In every crisis it is inevitable to hit rock bottom. We all know this, but it’s easy to forget. In fact, we rush to recover without having reached the bottom, and it’s conceptually impossible. Before starting to climb, you have to stop falling.
How can we know if we have reached that minimum threshold? For several weeks at Mirai we have been analyzing the pickup per week (reports for week 13, 14, 15, 16 and 17) of the most important destinations. Reaching that minimum point would be “good news” within the drama that the sector is experiencing. At least we would stop the bleeding and, inasmuch, could start the recovery.
Historical collapse of the pickup
The direct relationship of the pickup (in this post the data is specifically from hotels in Spain, but it is expected that the curve is similar in each destination) with events and the growth of the rate of infection is obvious. The correlation is direct and evident. The absence of flights, the closure of hotels, and the tremendous panic generated, explains why we are in the worst possible scenario.
After the unprecedented collapse of the pickup in recent weeks, it seems we are in a “flat” stage, with very low levels of demand and with very little variation from day to day; as if everything was on standby. The comparisons with the budget and last year have been in the drawer for weeks, and the situation is unprecedented.
Given the uselessness of comparing with the previous year, the only possible option is to look at the previous week and, when it arrives, the previous month. What is traditionally a mistake in the hotel sector (due to the high seasonality of demand) today seems to be the only possible alternative. At least this way we will know if there is a downward, flat or upward trend (even minimally).
We start from scratch
Comparing each day with the previous one does not work. The pickup has its own seasonality depending on the day of the week. To correct this, we add the room nights generated that day and the previous six days, and compare it with the same data from the previous day (a moving average of seven days). This vision gives us a much more accurate picture of the sharp falls we have experienced, that began on March 9 and lasted until March 29, thus adding up to 20 days of cumulative drops (near -90% over the previous year). From the end of March, the curve moderated and we entered into a zig-zag alternating slight growths and new falls. Hard to read what’s going on.
To eliminate these “saw teeth” we will gain some height by calculating the moving average of 28 days (4 weeks) instead of 7 (1 week). This way, we adjust for seasonal holidays such as the recent Easter. We see the picture changing substantially and helping us identify a pattern. This trend seems to indicate that April 6 could be a possible “maximum drop date”, after which the decreases become less and less pronounced, reaching for the first time a very slight growth (less than 1%) on April 17. Remember that we talk about growth over the previous 28 days and never compared to last year. But this April 17 could be our “ground” from which we could only go up.
These data coincide with those recently published by Koddi where they showed a growth of 2% of the demand towards Spain as a destination.
But be aware that this trend can change (and go back down), as seen in the following days, although it is a zig-zag around zero rather than a downward or upward trend.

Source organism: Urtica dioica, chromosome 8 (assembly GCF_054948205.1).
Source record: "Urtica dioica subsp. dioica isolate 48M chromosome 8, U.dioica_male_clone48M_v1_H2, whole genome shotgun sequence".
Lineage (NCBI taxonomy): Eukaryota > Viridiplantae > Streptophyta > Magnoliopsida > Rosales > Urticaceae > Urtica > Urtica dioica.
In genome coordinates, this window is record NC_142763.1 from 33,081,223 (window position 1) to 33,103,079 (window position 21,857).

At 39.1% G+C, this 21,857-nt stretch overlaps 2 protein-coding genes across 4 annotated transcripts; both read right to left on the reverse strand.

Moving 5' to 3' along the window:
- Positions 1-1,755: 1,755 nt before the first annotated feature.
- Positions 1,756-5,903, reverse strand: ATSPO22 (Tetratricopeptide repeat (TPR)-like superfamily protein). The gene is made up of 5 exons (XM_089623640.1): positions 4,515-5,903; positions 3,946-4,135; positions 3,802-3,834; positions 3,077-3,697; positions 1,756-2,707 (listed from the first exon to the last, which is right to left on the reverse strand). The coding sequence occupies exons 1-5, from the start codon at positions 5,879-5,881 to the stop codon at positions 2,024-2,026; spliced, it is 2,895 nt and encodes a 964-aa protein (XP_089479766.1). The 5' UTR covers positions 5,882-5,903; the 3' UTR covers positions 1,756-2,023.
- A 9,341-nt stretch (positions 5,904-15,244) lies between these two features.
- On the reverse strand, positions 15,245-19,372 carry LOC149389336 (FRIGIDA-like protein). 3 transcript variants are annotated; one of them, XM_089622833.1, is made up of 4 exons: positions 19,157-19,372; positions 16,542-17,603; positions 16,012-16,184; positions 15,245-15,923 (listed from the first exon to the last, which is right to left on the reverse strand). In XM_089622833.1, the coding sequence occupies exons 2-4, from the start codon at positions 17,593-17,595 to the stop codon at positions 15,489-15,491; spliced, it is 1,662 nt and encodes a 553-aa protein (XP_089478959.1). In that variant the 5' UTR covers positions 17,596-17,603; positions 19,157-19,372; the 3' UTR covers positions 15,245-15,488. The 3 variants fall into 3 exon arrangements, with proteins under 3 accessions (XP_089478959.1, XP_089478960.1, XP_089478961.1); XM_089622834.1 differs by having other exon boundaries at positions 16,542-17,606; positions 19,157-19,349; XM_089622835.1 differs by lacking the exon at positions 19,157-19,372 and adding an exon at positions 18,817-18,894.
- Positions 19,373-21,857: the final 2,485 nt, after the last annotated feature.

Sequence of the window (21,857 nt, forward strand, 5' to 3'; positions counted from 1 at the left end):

The importance of hitting rock bottom
The moment we hit rock bottom is the first step towards recovery and, therefore, a little “good news”. It is a paradox that indicates the worst possible moment in accumulated numbers (which is a real drama for the sector) but, at the same time, points out a change in trend where the upcoming dates should go better.
But, much to our regret, we must reach this bottom to rise again. And the sooner we do it, the better. It remains to be seen what the recovery curve will look like. The options on the table are a “V” exit, a dreaded “U” exit or an undesirable “W” exit. Time will tell, and we will discuss it when we have data to back it up. Meanwhile, it seems that we are at the lowest point, whatever the future holds. And it all starts with a plan to de-escalate or reopen the hotel industry, as seems to be happening in Spain (although with very strong restrictions) as announced by the Government on Tuesday, April 28.
We can only look at the countries for which we have data: China and increasingly Italy. Thanks to a recent report by Derbysoft, we see that the recovery seems to have started (remember that China is more than two months ahead of Spain in this crisis, and Italy a couple of weeks). The pace for now is slow, but at least the trend is positive.
No differences between national and international market
We might have expected that the national market would be the first to hit bottom and the first to recover. Instead, we see that the differences in the pickup curves between the national and international markets were almost identical with only a difference of days. If we analyze by specific countries we see that the British market is the first to be reactivated (for stays especially after summer), having reached its “bottom” on April 10, while the German, French and American did so somewhat later (between April 15 and 19). The national market hit its theoretical bottom on April 17, since which it maintains minimally positive shares already.
Consulting the pickup on a daily basis is certainly discouraging today. Everything is paralized waiting for something to happen. It is more worthwhile to follow the evolution of the health crisis in our country, as well as in each of our markets of origin (and each country their own). All things considered, the pickup will continue the same trend, staggered a few weeks. Let us trust, as the data suggests, that we are at the “bottom” and therefore also at the beginning of recovery.